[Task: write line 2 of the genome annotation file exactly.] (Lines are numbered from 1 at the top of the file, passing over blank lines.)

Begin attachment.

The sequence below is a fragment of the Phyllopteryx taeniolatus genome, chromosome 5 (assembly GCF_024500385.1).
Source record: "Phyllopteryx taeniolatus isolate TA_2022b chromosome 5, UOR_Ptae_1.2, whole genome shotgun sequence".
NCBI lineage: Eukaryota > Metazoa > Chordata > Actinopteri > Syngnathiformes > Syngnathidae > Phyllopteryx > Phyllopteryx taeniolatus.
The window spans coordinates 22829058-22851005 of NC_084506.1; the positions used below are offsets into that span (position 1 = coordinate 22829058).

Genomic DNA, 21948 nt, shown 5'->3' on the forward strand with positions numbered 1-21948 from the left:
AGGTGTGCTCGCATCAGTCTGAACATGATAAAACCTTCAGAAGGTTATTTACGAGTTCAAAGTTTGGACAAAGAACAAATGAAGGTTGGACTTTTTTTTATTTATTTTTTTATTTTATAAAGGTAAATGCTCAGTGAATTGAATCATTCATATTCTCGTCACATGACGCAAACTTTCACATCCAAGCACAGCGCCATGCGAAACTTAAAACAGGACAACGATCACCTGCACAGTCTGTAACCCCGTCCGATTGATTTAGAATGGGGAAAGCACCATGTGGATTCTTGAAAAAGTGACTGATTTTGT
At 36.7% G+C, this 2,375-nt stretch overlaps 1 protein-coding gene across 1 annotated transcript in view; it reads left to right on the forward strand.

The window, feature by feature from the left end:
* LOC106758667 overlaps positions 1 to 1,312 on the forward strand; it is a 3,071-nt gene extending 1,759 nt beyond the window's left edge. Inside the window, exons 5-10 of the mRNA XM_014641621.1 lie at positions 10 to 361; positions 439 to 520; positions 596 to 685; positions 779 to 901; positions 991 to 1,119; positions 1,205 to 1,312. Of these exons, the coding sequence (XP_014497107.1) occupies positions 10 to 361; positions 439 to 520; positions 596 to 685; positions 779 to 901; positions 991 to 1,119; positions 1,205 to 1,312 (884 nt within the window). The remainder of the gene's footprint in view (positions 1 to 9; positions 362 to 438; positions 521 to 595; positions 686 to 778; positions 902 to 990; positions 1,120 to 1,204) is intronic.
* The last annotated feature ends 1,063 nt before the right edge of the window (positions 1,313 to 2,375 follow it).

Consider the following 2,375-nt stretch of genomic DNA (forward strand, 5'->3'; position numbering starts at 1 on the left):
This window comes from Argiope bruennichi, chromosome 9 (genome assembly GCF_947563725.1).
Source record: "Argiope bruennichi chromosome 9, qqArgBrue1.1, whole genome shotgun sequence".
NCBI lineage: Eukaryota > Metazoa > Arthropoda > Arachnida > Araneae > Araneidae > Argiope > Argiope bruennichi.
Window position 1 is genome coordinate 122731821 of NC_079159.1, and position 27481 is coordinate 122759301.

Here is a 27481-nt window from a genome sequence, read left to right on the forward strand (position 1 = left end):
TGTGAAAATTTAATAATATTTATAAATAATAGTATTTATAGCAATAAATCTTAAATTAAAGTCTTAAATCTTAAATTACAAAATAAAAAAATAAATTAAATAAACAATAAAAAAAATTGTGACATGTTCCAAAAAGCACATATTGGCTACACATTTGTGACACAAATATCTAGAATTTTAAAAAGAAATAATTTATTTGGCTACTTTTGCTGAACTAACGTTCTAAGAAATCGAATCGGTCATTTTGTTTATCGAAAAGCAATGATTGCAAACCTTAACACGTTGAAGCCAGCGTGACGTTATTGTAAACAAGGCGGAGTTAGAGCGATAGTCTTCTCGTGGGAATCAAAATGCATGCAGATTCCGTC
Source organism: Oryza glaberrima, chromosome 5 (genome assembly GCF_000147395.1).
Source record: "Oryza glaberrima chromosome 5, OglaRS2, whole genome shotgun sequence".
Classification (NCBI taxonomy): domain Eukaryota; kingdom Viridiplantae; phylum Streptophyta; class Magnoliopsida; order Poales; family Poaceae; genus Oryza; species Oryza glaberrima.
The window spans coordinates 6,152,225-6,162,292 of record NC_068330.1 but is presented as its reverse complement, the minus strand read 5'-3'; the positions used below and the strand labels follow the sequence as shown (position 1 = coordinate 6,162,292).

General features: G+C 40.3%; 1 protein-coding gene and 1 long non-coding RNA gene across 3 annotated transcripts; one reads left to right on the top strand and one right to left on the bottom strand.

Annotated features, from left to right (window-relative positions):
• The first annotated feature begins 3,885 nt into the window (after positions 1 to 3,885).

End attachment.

Source record: "Phyllopteryx taeniolatus isolate TA_2022b chromosome 5, UOR_Ptae_1.2, whole genome shotgun sequence".